Hollidays, Training and Birthday's

We got back from Hawaii a couple of weeks ago and what a trip it was. So fun to see Marianna experience the beaches, the pools, the turtles, the fish. Everything is so amazing through the eyes of a child. I wonder what she thinks when she sees and experiences all these things for the first time. If I could make it back to Hawaii once a year I would be very content. Hopefully we can make it happen every year.

Training wise I took a week completely off when I got back from Hawaii and have ramped it back up this week. Training calendar looks like this:

Monday = Conventional Stance Deadlifts / Incline Bench Press / Weighted Pull ups
Tuesday = Sprint days at the Track / Speed work / 20 meters, 30 meters, 40 meters
Wednesday = Back Squat (with the bar really low on the back) / KB Clean and Press / Pull Ups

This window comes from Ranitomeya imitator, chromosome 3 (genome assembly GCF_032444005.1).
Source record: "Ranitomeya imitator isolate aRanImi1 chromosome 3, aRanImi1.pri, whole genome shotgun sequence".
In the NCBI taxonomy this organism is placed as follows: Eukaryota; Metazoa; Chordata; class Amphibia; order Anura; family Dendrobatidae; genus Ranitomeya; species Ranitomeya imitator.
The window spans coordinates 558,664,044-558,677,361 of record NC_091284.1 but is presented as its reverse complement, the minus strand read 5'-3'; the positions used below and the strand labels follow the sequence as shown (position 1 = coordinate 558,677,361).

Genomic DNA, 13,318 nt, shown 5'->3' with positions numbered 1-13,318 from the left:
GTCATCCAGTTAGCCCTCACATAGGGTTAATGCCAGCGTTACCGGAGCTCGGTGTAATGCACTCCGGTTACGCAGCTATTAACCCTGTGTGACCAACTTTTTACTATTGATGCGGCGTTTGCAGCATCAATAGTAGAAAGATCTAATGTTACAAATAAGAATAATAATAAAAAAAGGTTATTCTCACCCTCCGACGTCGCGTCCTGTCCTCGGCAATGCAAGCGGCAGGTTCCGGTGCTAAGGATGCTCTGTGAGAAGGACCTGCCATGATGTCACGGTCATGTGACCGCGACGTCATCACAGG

Thursday = Speed work on the Track / More 20's, 30's & 40's
Friday = Back Squats (again) / Snatches / Weighted Pull Ups / Heavy KB Clean and Press
Saturday = Active Recovery / Lots of Stretching
Sunday = Walk / Russian Sports Massage

(and Grease the Groove COC gripper work every day)

My strength goals are to increase my strength primarily in my Squat, my press and my Pull Ups. Also working on closing the number 2 COC gripper. Almost there!I will sprinkle in some swings and snatches to keep up a decent base of conditioning, although I feel as if my track warm ups are getting me in decent condition. My Speed goals are to get my 100 meter dash time back down to the low 11's by spring and to sprint a 10.8 or 10.9 second 100 meter dash by summer. I turned 35 years old last Wednesday so I know I am racing against my age and my lack of sprint conditioning. However I feel that I am more strong in ways I never was back in my mid 20's. I don't recover as fast as I did but I feel that I still have plenty of speed ready to BURST out.